21. from core to outer space, there are layers of material, and layers of heat. some layers of material encompass the globe, others form pools. Every layer, and every pool, has an upper and lower surface. as any surface warms up, it passes heat more quickly to the one above it. as any layer above cools, it facilitates more heat passage from the one beneath it. we have focussed on one small sliver, of one small layer, and measured it to death. then we have extrapolated those measurements to envision the entire system fluctuating. then we decided, “hey, maybe we better pay attention to the oceans.” WHY DO WE STOP THERE???

  22. when the earth is hotter, it dissipates heat more quickly. storage of heat in a system that operates 24 / 7 / 365 ???

  23. or temporarily halted outward flow of heat from substances lower in the earth. Not storage. slowed progression of heat, vs accelerated progression of heat. when you are on the bow of a boat, and look at the bow shock in front of the boat, and the boat speeds up, and the bow shock gets a little deeper, is it “stored” water??? NO. and would the water running off the bow shock wave, run off faster at higher speed??? YES.

  24. Showing that the various estimates do not reconcile suffices to prove the science is not settled. That is a significant contribution.

    But I am unconvinced that the proposed decadal model parsing program will advance knowledge much. There are two fundamental reasons for this pessimism.
    First, despite all the effort that Levitus and his team have put in, there is simply too much uncertainty in ocean heat data. There are three intractable causes. First, Ocean heat is inferred from temperature, and the temperature differences are very, very small because the heat capacity is very very large. Measurement error. Second, there isn’t a lot of preArgo data at depth while the thermocline varies enormously by season and location. Third, preArgo near surface samples are shipping trade route biased. Vertical and horizontal Sample bias, when oceans are enormous heat conveyors horizontally and vertically.
    Second, the best climate models do not have sufficiently fine resolution to do a proper job of convective cells. That is why CMIP5 still produce a tropical troposphere hot spot when not exists, and still get precipitation and clouds wrong. So the CMIP5 ensemble cannot adequately produce either water vapor(UTsH) or cloud feedbacks.
    Parsing inadequate data with inadequate models is unlikely to produce adequate results.

  25. Svend Ferdinandsen

    It is attractive to measure the heat flow by the heat in the oceans. Only problem is, that you have not a heatmeter (joulemeter). The only way to measure the heat is by measuring the temperature, and that i think gives even more problems as measuring the temperature of the air.
    The sampling is sporadic and especially below 700m out of the several 1000m deep oceans.

  26. Levitus et al. (2012) reported that since 1955, the layer from the surface to 2000 m depth had a warming rate of 0.39 W m-2 ± 0.031 W m-2 per unit area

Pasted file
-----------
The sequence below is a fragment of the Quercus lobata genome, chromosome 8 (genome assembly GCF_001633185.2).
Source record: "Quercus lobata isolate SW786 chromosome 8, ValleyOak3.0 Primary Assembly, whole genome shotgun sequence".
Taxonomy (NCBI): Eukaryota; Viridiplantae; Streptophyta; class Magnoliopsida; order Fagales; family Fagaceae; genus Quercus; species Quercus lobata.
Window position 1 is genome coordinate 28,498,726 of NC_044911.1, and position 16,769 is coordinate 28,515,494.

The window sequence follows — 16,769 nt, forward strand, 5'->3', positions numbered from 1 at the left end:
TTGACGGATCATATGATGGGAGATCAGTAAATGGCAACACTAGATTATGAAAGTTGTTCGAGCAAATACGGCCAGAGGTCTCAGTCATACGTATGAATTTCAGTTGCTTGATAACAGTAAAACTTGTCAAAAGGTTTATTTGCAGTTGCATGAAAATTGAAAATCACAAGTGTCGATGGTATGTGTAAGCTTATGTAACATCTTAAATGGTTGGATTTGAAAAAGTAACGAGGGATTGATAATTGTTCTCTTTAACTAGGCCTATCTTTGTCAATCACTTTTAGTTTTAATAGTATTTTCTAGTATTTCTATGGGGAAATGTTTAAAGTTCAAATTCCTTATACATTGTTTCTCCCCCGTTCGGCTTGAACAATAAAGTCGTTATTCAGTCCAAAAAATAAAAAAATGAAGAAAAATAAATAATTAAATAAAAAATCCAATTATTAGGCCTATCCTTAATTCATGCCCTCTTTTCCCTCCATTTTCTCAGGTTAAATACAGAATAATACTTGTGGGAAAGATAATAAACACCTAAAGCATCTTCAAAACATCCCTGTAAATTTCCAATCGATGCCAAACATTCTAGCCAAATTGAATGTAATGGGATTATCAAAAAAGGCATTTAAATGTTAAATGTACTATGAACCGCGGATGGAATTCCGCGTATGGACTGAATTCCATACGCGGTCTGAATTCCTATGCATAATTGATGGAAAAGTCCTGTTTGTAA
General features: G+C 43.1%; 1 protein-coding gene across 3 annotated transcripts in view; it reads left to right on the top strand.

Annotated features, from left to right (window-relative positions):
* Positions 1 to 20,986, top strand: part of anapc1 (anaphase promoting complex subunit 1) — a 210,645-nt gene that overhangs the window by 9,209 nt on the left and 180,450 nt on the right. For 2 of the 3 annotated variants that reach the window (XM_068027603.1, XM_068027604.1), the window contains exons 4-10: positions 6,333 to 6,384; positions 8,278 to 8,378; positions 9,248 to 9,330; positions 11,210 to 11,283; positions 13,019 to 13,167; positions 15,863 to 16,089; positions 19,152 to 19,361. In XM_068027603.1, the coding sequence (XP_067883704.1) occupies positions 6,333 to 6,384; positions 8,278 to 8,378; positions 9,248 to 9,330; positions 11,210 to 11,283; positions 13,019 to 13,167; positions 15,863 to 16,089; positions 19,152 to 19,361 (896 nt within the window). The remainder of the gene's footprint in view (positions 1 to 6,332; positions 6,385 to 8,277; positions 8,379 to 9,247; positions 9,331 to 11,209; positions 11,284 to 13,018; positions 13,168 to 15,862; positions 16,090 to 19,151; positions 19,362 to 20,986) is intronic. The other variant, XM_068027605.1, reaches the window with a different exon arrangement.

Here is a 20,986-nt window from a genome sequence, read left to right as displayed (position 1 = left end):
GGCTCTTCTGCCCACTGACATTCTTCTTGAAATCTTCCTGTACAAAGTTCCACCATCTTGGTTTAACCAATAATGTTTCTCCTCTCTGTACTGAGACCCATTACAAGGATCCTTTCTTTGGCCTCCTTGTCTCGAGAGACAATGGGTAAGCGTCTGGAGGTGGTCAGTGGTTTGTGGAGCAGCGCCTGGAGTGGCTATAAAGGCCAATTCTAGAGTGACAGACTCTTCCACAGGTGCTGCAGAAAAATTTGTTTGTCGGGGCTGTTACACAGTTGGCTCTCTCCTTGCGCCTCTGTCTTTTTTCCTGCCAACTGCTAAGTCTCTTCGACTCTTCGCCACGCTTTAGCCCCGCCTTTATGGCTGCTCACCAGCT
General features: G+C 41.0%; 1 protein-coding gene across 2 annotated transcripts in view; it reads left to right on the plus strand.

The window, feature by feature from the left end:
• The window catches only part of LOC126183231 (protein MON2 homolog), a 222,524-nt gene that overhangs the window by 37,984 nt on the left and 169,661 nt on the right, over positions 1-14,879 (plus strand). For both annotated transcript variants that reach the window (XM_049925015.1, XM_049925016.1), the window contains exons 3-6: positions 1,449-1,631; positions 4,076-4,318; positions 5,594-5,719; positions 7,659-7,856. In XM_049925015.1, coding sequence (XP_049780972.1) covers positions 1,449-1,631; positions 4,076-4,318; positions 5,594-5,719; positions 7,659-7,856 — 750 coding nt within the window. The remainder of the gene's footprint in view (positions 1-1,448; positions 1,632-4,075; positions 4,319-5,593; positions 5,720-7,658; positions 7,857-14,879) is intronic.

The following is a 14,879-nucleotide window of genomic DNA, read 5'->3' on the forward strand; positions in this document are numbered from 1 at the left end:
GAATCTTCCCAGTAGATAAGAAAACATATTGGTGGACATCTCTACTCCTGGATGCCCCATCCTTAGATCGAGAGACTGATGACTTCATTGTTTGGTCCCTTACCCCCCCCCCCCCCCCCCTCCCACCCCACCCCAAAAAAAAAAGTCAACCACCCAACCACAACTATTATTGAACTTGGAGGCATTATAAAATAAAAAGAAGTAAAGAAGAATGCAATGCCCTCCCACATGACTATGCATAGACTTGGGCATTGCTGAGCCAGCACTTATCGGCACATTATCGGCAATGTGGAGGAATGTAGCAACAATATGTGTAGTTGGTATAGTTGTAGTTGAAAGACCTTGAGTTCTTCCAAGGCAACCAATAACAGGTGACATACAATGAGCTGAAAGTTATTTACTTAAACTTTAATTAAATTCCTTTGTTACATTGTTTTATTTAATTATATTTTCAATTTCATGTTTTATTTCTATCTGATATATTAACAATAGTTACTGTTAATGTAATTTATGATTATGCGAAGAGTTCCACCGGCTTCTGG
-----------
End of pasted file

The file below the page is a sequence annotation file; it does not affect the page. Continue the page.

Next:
Garbage in, Garbage out.
    The number of temperature readings from 700 meters to 2000 meters between 1955 and 2003 are too few and too clustered to rule out cooling of this layer much less support a warming with any precision.

    All heat estimates of the worlds oceans must first begin with the realization that an uncertainty in average temperature of the ocean of 0.01 deg C is equivalent to 27.5 ZJ (1 ZJ =10^21 Joules). Even if we take Levitus increase in heat content, it amount to only 0.06 deg C from 1955-2012.

    0.01 deg C is an uncertainty difficult to achieve under laboratory conditions, but out in the open ocean, across four seasons, with one thermometer per 240,000 km3 in a temperature field that varies from 0.00 to 5.00 deg C, and 100,000 (3000 Argo’s * 36 profiles/yr) profiles per year, 0.01 deg C uncertainty might be justifiable.

    But prior to ARGO, fewer than 1000 temperature profiles per year are available in the 700 to 2000 meter range and most of these are clustered in the North Atlantic. If we have 1/100 the number of profiles, then we have no better than 1/10 the the precision. So prior to ARGO, it is most difficult to believe that we know the 700-2000 meter temperature to better than 0.10 deg C and uncertainty that swamps the signal claimed by Levitus.

    • Any measure of Ocean Head Content deeper than 1000 meters prior to the start of ARGO in 2004 is pure guesswork. The sampling is so sparse as to be useless.

      Any measure of warming of 0 to 1000 meters prior to the start of ALACE 1993 is also pure guesswork because only with the start of ALACE was a fair spatial sampling, as sparse as it was, possible.

      1960-1992 OHC measurements are mostly limited to 0-300m and have spatially biased concentrated sampling in the areas of anti-submarine efforts, North Atlantic, NW and NE Pacific. The Southern Hemisphere is incredibly sparse. To assume we KNOW the change in Global Ocean Heat Content is fantasy.

      See Figure 1 data coverage: maps b=1960, c=1985. from Abraham, J. P., et al. (2013) (pdf),